City’s crime rate lowest in nine years

UCR tally declines in break-ins, thefts

By FAITH HUFFMAN | News-Telegram News Editor

Jan 7, 2008 - The crime in Sulphur Springs for the third straight year has declined once again, according to Uniform Crime Report statistics.

The number of offenses reported in the city dropped by 52 from 217 in 2006 to 219 last year, a 19 percent decrease. The third-lowest total of 277 crimes was recorded in 2005, while the nine-year high was 375 in 1999.

The UCR rate is based on the seven major crime categories — homicide, sexual assault, robbery, assault other than simple, burglary, theft of items valued at more than $200 and motor vehicle theft — recorded by Sulphur Springs Police Department.

Crime dropped significantly in four categories. And while there were more sexual assaults and robberies than in 2006, there have been no criminal homicides reported in the city in two years.

There were only 21 assaults, which cover aggravated assaults in which weapons and/or serious injuries were involved, in 2007. That’s five fewer than in 2006 and a 19 percent drop. The nine-year high was 56 in 1999.

In 2007, about 32 percent fewer vehicles were stolen than the 19 recorded in 2006. That’s also a nine-year low. In fact, the number of motor vehicle thefts has continued to drop annually since 2004, when 37 were stolen. The high was set in 2001 at 50, 74 percent more than in 2007.

Burglaries were also at a nine-year low with only 70, 15 fewer than in 2006. The recent high was 118 in 2002, tied in 2004.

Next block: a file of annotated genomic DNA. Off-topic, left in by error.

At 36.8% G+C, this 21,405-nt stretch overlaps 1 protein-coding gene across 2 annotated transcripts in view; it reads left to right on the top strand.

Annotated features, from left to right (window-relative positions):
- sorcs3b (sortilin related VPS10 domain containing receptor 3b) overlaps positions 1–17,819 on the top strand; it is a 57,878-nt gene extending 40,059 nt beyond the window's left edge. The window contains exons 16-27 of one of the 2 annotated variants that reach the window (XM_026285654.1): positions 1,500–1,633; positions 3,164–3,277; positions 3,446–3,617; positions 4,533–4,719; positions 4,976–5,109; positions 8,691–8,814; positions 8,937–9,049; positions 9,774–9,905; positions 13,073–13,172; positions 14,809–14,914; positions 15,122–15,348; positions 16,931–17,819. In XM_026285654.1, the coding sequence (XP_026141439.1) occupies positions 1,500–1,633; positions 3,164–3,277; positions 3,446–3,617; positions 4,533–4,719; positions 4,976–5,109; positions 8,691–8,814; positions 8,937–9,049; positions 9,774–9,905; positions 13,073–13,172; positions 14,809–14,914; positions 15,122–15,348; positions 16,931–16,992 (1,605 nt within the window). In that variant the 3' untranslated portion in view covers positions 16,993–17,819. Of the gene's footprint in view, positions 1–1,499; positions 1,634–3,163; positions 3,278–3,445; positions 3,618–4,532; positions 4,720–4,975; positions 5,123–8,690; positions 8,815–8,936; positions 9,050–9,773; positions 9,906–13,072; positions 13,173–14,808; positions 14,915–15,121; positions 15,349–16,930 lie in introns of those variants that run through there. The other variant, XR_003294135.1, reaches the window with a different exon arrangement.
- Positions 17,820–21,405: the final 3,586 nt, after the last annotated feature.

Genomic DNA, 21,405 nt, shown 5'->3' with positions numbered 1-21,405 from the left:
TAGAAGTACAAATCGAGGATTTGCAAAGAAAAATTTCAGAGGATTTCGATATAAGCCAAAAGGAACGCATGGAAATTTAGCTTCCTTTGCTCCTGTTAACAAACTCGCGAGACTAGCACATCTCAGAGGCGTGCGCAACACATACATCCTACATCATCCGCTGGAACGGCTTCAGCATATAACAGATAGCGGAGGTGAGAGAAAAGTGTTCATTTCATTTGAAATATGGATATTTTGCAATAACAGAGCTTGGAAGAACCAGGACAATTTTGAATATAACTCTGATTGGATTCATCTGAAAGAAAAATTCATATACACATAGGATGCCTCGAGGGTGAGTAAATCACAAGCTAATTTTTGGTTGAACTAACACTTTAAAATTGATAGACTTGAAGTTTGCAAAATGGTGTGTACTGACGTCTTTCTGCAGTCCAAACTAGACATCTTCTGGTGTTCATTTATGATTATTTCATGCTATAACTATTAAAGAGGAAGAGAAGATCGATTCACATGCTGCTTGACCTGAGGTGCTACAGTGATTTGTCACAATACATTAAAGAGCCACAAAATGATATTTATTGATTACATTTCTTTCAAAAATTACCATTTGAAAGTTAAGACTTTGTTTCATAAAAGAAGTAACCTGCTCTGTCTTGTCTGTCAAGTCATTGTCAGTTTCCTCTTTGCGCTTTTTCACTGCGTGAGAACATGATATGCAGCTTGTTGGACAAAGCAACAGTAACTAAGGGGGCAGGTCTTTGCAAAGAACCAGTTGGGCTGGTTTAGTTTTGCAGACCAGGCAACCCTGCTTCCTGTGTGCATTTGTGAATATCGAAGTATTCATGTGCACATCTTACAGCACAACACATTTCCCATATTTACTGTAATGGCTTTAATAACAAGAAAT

The city began keeping separate counts of residential and non-residential, or building, burglaries in 2004, and the figures have declined each year except 2006, when building burglaries rose by two to 40. Residential burglaries declined by four to 41 in 2007. There were also 11 fewer building burglaries in 2007 than the 40 recorded in 2006.

Theft of items valued at more than $200 dropped 22 percent, from 138 in 2006 to 107 in 2007, also a nine-year low.

SSPD Chief Jim Bayuk attributed the drop in thefts and burglaries partly to the diligence and conscientiousness of officers patroling neighborhoods and business districts.

He also noted that while the number of sexual assaults increased from one in 2006 to five in 2007, a significant number of the assaults were committed in previous years, but not reported until last year. Such is the case, for example, when an adult or teen reports they were molested as a child.

The five sexual assault cases police worked in 2007 was still three fewer than the nine-year high of eight in 2003.

Robberies, which can include any type of theft involving a weapon, rose in 2007, but not much, as there were only three reported. The total is considerably lower than 1999 when 10 robberies were recorded.

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